War of the Rebellion: Serial 028 Page 0663 Chapter XXXI. CORRESPONDENCE,ETC.-CONFEDERATE.

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strength and stability they ought to be advanced, at least, as far as the Rappahannock and operate more boldly in the enemy's front. They are now more than a day's march from the enemy's pickets, and I fear do not behave creditably, as they are reported to retire whenever the enemy's cavalry advances. Whatever may be General McClellan's ultimate intentions, I see no evidence as yet of any advance upon Richmond; and, notwithstanding the assertions in the Northern papers, I think this army is not yet sufficiently recuperated from its campaign in Maryland to make a vigorous forward move. There are no sings now of his advancing up this valley, nor can I discover anything of his intention to cross the Potomac east of the Blue Ridge.

While this army holds its position, we are consuming provisions that would otherwise fall into the hands of the enemy. Cattle are also being collected in Hampshire and Hardy Counties, and I hope that some recruits and horses will be obtained from those counties. If the enemy can be detained in our front for some weeks, it will give them but little time before winter to operate south of the Potomac.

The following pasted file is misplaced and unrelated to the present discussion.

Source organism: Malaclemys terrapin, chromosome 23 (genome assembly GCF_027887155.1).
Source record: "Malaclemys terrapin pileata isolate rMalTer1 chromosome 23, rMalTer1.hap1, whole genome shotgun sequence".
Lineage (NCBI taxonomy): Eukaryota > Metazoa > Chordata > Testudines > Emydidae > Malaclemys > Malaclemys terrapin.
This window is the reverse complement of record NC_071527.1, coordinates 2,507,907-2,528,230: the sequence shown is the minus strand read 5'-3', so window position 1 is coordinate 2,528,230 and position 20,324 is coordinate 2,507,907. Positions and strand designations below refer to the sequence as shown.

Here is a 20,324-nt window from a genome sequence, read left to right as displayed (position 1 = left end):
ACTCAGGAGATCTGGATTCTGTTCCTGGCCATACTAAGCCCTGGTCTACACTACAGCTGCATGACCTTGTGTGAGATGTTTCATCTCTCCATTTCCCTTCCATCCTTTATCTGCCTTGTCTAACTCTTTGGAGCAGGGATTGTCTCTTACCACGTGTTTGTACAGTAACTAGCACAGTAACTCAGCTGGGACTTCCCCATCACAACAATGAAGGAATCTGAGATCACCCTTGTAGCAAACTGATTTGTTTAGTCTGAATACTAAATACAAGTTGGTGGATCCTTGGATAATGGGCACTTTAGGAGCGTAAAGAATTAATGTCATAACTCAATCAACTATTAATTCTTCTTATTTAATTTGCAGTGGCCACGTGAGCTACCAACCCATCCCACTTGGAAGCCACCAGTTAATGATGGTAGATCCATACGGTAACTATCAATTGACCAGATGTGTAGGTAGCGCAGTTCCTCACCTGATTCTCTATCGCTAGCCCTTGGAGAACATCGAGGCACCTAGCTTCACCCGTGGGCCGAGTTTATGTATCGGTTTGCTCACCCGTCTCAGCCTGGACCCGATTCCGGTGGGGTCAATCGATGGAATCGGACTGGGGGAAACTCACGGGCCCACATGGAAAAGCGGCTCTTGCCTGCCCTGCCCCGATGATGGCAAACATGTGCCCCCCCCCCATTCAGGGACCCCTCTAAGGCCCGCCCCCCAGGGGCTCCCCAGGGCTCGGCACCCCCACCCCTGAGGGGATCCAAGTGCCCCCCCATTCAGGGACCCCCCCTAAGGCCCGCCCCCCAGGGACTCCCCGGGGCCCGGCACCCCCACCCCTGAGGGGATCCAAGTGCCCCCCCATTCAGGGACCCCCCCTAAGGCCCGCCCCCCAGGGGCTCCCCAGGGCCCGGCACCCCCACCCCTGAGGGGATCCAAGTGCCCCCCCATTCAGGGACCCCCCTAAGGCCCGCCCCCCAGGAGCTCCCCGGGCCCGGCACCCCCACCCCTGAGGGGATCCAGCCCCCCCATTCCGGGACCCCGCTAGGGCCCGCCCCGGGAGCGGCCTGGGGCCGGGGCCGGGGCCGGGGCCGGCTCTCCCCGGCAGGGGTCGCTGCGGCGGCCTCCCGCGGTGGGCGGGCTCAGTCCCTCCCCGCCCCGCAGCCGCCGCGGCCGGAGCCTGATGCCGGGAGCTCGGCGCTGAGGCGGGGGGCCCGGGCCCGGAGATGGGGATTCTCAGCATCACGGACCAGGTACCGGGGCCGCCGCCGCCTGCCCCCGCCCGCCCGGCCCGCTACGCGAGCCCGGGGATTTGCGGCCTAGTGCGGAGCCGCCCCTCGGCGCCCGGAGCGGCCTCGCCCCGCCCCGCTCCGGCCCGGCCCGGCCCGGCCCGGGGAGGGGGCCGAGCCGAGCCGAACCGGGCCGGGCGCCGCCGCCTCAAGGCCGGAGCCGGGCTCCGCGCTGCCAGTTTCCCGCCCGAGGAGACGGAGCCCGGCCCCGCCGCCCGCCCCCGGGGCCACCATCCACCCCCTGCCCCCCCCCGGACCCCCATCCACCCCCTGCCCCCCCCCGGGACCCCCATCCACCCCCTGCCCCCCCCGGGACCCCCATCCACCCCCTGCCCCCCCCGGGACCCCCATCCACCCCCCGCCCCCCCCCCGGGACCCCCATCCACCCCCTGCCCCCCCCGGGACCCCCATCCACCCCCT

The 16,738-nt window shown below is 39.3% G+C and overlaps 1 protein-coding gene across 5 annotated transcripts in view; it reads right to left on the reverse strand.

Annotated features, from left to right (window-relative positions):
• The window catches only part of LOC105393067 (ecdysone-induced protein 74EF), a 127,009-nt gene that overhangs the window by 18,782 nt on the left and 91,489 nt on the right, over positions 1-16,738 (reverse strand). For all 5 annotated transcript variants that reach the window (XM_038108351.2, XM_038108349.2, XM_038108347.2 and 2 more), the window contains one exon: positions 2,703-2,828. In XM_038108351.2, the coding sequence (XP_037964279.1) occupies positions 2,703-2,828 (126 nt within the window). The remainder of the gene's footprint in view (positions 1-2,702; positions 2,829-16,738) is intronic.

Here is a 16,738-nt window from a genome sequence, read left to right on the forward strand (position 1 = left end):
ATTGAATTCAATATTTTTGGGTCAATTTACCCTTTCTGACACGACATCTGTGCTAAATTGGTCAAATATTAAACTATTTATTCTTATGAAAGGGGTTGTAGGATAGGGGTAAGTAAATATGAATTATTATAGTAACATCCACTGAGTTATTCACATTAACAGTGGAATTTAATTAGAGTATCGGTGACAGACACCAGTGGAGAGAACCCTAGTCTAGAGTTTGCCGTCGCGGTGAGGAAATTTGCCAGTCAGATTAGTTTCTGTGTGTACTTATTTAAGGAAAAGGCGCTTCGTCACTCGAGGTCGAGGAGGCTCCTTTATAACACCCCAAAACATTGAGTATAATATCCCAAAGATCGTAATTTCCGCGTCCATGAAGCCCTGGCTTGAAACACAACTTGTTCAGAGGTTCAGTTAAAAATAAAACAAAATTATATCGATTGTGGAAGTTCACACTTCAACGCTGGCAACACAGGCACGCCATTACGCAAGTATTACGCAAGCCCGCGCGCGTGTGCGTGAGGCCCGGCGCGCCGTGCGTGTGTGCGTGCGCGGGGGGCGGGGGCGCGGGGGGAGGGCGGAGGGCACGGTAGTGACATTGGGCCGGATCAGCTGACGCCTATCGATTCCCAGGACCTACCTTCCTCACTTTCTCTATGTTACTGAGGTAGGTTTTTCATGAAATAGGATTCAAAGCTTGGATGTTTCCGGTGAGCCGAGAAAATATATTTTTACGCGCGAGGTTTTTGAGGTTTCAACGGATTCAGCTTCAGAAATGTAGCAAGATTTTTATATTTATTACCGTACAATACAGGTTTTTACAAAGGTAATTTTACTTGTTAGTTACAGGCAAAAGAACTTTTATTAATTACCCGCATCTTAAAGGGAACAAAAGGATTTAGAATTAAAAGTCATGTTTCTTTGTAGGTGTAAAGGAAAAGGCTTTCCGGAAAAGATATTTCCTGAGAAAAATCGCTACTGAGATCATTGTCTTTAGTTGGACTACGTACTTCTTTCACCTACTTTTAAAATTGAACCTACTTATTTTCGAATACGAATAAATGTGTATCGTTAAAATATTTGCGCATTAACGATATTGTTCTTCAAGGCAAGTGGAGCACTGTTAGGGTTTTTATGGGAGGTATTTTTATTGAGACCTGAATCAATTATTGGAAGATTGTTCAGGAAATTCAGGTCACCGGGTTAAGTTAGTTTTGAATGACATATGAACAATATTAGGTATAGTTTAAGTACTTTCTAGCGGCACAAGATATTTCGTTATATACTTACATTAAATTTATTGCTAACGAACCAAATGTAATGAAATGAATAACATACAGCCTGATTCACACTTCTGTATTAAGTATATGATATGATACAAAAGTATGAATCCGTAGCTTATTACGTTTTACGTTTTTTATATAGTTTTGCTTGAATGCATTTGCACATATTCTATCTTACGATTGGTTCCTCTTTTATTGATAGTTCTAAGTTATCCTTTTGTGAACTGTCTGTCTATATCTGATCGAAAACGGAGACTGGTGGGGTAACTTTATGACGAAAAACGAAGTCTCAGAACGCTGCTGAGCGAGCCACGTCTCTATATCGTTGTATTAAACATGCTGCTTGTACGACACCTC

I have the honor to be, with much respect, your obedient servant,

R. E. LEE,

General.

HEADQUARTERS ARMY OF THE NORTHERN VIRGINIA, October 13, 1862.

Hon. GEORGE W. RANDOLPH,

Secretary of War, Richmond, Va.:

SIR: Information received since my letter to you of the 11th instant confirms the belief I then expressed that the army of General McClellan is still in the vicinity of Sharpsburg and Herper's Ferry. From a scout just returned from Maryland, I learn that Sumner's and Williams' (formerly Banks') corps are at Harper's Ferry, Geary on Loudoun Heights, Burnside at Sandy Hook, Hooker, Porter, Reynolds, and Franklin between the Antietam and Hagerstown. Cox has been made a major-general, and it is said has been ordered to Western Virginia, and the four brigades I formerly mentioned I believe are ordered to the same point. The cavalry expedition of the enemy, which in my former letter I reported was moving toward the Rappahannock, has returned without accomplishing much, and I presume that movement was the basis of the report that a large was moving toward Richmond. You will se by the accompanying orders* to General Stuart that an expedition has been sent into Pennsylvania. The slip from the Baltimore American of the 11th [instant], which I inclose, comprises all the information I have received it crossed the border.

I have the honor to be, very respectfully, your obedient servant,

R. E. LEE,

General.

[Inclosure.]

Highly important - A rebel cavalry raid into Pennsylvania - Mercersburg and Chambersburg occupied.

HARRISBURG, October 10, 7.30 p.m.- Governor Curtin has just received the following dispatch from Colonel McClure, and Chambersburg:

Mercersburg was occupied by Stuart's rebel cavalry to-day, and they are now advancing on Chambersburg. They took horses and all other property they wanted at

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*See p.55.

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